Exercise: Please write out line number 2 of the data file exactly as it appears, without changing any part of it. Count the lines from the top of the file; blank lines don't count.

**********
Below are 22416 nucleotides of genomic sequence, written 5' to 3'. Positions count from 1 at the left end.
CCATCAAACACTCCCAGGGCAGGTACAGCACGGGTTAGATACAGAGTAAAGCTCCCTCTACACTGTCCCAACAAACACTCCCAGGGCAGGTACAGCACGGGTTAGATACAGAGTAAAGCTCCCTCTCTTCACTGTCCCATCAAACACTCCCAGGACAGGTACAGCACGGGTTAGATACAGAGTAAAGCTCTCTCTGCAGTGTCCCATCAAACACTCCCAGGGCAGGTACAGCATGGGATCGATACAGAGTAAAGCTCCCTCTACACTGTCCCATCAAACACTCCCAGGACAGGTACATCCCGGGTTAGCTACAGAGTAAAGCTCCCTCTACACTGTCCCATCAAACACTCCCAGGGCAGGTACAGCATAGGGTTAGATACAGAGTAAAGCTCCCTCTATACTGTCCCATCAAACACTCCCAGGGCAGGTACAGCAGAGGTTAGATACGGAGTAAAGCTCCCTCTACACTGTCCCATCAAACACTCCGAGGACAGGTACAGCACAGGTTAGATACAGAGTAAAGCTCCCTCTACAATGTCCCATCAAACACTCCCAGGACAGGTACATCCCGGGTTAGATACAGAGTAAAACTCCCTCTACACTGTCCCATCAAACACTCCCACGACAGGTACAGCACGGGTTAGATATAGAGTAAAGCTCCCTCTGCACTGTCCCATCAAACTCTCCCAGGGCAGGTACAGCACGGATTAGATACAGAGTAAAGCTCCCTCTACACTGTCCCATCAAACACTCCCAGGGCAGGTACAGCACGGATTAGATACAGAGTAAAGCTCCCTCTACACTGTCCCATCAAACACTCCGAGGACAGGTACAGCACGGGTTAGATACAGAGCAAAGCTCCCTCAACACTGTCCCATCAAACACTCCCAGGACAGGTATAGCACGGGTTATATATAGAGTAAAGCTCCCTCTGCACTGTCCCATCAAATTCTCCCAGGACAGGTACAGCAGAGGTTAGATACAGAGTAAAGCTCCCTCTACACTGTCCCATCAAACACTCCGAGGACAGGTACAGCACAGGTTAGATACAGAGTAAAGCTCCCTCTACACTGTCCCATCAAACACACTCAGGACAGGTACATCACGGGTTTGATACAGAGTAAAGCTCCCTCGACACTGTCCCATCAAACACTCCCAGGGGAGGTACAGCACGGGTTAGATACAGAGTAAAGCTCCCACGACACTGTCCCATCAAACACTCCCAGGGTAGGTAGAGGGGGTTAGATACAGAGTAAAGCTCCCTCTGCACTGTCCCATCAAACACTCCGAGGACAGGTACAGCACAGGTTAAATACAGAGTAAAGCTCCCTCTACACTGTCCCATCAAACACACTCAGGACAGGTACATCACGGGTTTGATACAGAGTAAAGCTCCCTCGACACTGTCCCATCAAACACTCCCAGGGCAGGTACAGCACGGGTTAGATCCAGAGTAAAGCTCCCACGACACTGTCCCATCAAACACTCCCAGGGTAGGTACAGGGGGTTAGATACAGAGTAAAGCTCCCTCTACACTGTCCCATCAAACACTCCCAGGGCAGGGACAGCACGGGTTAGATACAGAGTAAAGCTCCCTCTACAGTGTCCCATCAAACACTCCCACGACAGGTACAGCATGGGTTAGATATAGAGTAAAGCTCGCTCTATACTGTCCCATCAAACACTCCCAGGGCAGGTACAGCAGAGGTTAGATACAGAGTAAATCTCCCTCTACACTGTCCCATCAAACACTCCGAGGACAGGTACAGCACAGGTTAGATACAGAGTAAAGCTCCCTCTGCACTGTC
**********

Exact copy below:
CCATCAAACACTCCCAGGGCAGGTACAGCACGGGTTAGATACAGAGTAAAGCTCCCTCTACACTGTCCCAACAAACACTCCCAGGGCAGGTACAGCACGGGTTAGATACAGAGTAAAGCTCCCTCTCTTCACTGTCCCATCAAACACTCCCAGGACAGGTACAGCACGGGTTAGATACAGAGTAAAGCTCTCTCTGCAGTGTCCCATCAAACACTCCCAGGGCAGGTACAGCATGGGATCGATACAGAGTAAAGCTCCCTCTACACTGTCCCATCAAACACTCCCAGGACAGGTACATCCCGGGTTAGCTACAGAGTAAAGCTCCCTCTACACTGTCCCATCAAACACTCCCAGGGCAGGTACAGCATAGGGTTAGATACAGAGTAAAGCTCCCTCTATACTGTCCCATCAAACACTCCCAGGGCAGGTACAGCAGAGGTTAGATACGGAGTAAAGCTCCCTCTACACTGTCCCATCAAACACTCCGAGGACAGGTACAGCACAGGTTAGATACAGAGTAAAGCTCCCTCTACAATGTCCCATCAAACACTCCCAGGACAGGTACATCCCGGGTTAGATACAGAGTAAAACTCCCTCTACACTGTCCCATCAAACACTCCCACGACAGGTACAGCACGGGTTAGATATAGAGTAAAGCTCCCTCTGCACTGTCCCATCAAACTCTCCCAGGGCAGGTACAGCACGGATTAGATACAGAGTAAAGCTCCCTCTACACTGTCCCATCAAACACTCCCAGGGCAGGTACAGCACGGATTAGATACAGAGTAAAGCTCCCTCTACACTGTCCCATCAAACACTCCGAGGACAGGTACAGCACGGGTTAGATACAGAGCAAAGCTCCCTCAACACTGTCCCATCAAACACTCCCAGGACAGGTATAGCACGGGTTATATATAGAGTAAAGCTCCCTCTGCACTGTCCCATCAAATTCTCCCAGGACAGGTACAGCAGAGGTTAGATACAGAGTAAAGCTCCCTCTACACTGTCCCATCAAACACTCCGAGGACAGGTACAGCACAGGTTAGATACAGAGTAAAGCTCCCTCTACACTGTCCCATCAAACACACTCAGGACAGGTACATCACGGGTTTGATACAGAGTAAAGCTCCCTCGACACTGTCCCATCAAACACTCCCAGGGGAGGTACAGCACGGGTTAGATACAGAGTAAAGCTCCCACGACACTGTCCCATCAAACACTCCCAGGGTAGGTAGAGGGGGTTAGATACAGAGTAAAGCTCCCTCTGCACTGTCCCATCAAACACTCCGAGGACAGGTACAGCACAGGTTAAATACAGAGTAAAGCTCCCTCTACACTGTCCCATCAAACACACTCAGGACAGGTACATCACGGGTTTGATACAGAGTAAAGCTCCCTCGACACTGTCCCATCAAACACTCCCAGGGCAGGTACAGCACGGGTTAGATCCAGAGTAAAGCTCCCACGACACTGTCCCATCAAACACTCCCAGGGTAGGTACAGGGGGTTAGATACAGAGTAAAGCTCCCTCTACACTGTCCCATCAAACACTCCCAGGGCAGGGACAGCACGGGTTAGATACAGAGTAAAGCTCCCTCTACAGTGTCCCATCAAACACTCCCACGACAGGTACAGCATGGGTTAGATATAGAGTAAAGCTCGCTCTATACTGTCCCATCAAACACTCCCAGGGCAGGTACAGCAGAGGTTAGATACAGAGTAAATCTCCCTCTACACTGTCCCATCAAACACTCCGAGGACAGGTACAGCACAGGTTAGATACAGAGTAAAGCTCCCTCTGCACTGTC